If you roll your eyes dramatically when you hear someone saying ‘irregardless,’ you aren’t alone. We’ve all been taught to never, ever let that word slip out of our mouths—the correct term would be ‘regardless.’ But we have some earth-shattering news for grammar nerds. Even though 74 percent of respondents in a Grammarly poll were convinced ‘irregardless’ is not a word, it actually does show up in the dictionary.
It’s easy to see why ‘irregardless’ became so cringe-worthy. If ‘ir-‘ means ‘not’ and ‘regardless’ means ‘of no regard,’ then shouldn’t it mean ‘not of no regard?’ That doesn’t make much sense, and it’s certainly not how people use it.
Well, time to put your grammar snobbery on hold, because the people subbing in ‘irregardless’ for ‘regardless’ were actually right—sort of. According to Merriam-Webster’s(and American Heritage and Oxford dictionaries), ‘irregardless’ is just a non-standard version of ‘regardless.’ No, it didn’t just enter the dictionary because too many people started quoting Mean Girls, either. Merriam-Webster dates its first known use back to 1795.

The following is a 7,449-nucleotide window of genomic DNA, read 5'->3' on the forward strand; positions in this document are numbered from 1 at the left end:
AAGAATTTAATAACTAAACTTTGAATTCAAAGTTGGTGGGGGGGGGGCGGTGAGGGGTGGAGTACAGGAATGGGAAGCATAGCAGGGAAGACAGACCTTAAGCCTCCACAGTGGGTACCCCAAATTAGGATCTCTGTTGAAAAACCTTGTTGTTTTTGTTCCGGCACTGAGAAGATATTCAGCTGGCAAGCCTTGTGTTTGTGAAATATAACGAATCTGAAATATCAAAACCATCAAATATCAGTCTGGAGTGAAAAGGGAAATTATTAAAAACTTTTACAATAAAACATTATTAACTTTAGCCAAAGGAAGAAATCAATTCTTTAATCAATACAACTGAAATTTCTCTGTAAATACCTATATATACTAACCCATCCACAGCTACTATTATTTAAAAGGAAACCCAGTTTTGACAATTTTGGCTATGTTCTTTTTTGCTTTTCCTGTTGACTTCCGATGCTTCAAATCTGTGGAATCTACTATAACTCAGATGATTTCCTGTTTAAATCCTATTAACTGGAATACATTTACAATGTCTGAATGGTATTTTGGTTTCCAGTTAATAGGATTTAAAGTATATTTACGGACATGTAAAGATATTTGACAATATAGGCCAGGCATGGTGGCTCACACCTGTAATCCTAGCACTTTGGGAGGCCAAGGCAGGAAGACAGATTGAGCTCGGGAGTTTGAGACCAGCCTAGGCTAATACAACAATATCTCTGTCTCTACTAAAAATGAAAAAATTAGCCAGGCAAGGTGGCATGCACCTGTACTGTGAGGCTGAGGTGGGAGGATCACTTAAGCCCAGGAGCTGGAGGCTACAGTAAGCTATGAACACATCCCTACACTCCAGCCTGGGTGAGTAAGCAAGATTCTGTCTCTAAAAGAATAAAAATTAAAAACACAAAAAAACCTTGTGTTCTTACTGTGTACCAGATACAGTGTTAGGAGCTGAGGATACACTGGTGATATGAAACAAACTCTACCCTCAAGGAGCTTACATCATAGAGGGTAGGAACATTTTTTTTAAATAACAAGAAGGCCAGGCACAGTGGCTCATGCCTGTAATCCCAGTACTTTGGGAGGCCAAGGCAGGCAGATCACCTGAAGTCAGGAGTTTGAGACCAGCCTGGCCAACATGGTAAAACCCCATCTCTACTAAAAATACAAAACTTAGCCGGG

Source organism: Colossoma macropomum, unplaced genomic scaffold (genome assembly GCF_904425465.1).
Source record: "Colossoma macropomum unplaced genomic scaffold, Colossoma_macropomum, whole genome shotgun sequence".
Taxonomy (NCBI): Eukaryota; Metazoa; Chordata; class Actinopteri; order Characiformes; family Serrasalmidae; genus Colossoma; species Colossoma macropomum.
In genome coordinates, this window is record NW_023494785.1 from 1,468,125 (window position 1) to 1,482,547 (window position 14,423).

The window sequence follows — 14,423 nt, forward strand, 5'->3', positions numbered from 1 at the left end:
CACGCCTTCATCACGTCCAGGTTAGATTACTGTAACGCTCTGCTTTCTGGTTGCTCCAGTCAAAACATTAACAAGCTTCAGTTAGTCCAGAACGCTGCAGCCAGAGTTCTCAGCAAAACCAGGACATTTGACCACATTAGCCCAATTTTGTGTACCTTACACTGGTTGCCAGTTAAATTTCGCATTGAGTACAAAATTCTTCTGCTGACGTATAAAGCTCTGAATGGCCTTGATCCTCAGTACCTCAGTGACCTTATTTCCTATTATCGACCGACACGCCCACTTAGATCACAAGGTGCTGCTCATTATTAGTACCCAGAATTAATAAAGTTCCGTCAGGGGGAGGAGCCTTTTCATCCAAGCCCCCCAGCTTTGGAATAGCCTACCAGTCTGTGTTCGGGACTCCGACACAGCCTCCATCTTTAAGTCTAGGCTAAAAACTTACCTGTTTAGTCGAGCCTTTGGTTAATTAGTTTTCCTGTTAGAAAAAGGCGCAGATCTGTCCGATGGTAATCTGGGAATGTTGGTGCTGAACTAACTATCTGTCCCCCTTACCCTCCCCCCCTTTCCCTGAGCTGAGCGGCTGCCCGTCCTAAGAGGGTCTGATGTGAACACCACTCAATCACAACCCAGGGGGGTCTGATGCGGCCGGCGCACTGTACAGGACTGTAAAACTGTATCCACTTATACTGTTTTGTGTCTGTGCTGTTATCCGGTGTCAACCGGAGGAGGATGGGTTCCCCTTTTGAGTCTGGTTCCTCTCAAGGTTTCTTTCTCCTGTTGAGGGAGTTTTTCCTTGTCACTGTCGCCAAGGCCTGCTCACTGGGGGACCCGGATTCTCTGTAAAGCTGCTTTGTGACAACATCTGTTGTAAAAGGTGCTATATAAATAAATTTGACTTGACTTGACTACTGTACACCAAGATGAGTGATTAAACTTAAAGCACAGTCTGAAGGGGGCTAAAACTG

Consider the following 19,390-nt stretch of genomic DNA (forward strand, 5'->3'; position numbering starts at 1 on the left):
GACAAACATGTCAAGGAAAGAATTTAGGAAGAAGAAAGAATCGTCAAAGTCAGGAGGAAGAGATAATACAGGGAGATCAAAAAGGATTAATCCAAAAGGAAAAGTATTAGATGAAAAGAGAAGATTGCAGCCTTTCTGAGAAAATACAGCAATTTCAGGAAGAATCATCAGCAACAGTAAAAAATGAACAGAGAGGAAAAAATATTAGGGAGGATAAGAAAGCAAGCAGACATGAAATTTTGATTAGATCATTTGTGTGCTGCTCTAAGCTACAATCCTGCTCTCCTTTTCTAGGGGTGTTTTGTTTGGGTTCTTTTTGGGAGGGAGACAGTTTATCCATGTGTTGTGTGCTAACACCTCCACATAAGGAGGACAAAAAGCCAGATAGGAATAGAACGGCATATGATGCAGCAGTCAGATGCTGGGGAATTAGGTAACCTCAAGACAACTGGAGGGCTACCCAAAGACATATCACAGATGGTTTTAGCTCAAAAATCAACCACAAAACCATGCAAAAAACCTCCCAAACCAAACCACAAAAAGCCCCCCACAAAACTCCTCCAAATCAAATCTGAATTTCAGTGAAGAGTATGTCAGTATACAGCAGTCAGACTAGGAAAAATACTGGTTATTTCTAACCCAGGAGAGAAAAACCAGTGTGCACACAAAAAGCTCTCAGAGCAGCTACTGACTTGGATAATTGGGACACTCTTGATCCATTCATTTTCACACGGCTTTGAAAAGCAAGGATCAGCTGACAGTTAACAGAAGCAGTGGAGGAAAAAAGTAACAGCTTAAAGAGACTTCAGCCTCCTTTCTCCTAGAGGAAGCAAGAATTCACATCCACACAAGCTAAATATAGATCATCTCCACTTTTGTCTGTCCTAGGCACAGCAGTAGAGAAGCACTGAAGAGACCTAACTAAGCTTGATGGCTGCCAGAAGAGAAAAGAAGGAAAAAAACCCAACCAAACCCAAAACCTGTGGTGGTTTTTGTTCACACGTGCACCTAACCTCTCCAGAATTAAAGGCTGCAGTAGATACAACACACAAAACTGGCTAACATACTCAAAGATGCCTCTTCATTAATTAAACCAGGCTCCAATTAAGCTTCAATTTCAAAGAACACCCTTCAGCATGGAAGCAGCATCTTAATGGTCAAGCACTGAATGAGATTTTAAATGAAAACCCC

According to Merriam-Webster, the word was part of certain American dialects in the early 20th century, likely as a combination of ‘irrespective’ and ‘regardless’—not as the opposite of either. ‘The point of ‘irregardless’ is to shut down a conversation,’ Merriam-Webster lexicographer Kory Stamper tells Business Insider. ‘It has a specific use in particular dialects.’
Don’t just start sprinkling ‘irregardless’ into your conversations though. Oxford still says it’s considered incorrect in standard English, and Stamper agrees you’re better off sticking with ‘regardless.’ ‘If you use ‘irregardless,’ people will think you’re uneducated,’ she says. Wouldn’t want that!
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